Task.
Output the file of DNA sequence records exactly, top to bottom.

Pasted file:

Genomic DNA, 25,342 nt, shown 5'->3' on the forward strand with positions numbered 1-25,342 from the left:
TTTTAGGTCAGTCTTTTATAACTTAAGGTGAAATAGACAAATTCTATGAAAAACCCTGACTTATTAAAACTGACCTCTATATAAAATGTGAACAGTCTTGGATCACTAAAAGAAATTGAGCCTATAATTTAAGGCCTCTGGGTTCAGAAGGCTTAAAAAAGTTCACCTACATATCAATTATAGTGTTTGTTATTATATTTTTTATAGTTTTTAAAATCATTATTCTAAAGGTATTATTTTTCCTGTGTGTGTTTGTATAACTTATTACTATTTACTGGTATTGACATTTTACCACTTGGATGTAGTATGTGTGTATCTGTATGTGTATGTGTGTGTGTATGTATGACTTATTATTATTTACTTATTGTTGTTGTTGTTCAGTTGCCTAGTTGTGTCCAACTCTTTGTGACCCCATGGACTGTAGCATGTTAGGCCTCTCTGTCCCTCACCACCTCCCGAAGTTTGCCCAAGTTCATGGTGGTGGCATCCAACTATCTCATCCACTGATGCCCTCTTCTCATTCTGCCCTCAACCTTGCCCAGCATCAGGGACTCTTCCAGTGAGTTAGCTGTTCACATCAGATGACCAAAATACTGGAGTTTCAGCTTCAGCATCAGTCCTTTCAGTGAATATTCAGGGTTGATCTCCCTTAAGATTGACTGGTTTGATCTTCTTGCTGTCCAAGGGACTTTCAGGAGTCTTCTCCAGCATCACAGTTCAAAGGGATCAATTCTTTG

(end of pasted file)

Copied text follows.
Genomic DNA, 25,342 nt, shown 5'->3' on the forward strand with positions numbered 1-25,342 from the left:
TTTTAGGTCAGTCTTTTATAACTTAAGGTGAAATAGACAAATTCTATGAAAAACCCTGACTTATTAAAACTGACCTCTATATAAAATGTGAACAGTCTTGGATCACTAAAAGAAATTGAGCCTATAATTTAAGGCCTCTGGGTTCAGAAGGCTTAAAAAAGTTCACCTACATATCAATTATAGTGTTTGTTATTATATTTTTTATAGTTTTTAAAATCATTATTCTAAAGGTATTATTTTTCCTGTGTGTGTTTGTATAACTTATTACTATTTACTGGTATTGACATTTTACCACTTGGATGTAGTATGTGTGTATCTGTATGTGTATGTGTGTGTGTATGTATGACTTATTATTATTTACTTATTGTTGTTGTTGTTCAGTTGCCTAGTTGTGTCCAACTCTTTGTGACCCCATGGACTGTAGCATGTTAGGCCTCTCTGTCCCTCACCACCTCCCGAAGTTTGCCCAAGTTCATGGTGGTGGCATCCAACTATCTCATCCACTGATGCCCTCTTCTCATTCTGCCCTCAACCTTGCCCAGCATCAGGGACTCTTCCAGTGAGTTAGCTGTTCACATCAGATGACCAAAATACTGGAGTTTCAGCTTCAGCATCAGTCCTTTCAGTGAATATTCAGGGTTGATCTCCCTTAAGATTGACTGGTTTGATCTTCTTGCTGTCCAAGGGACTTTCAGGAGTCTTCTCCAGCATCACAGTTCAAAGGGATCAATTCTTTG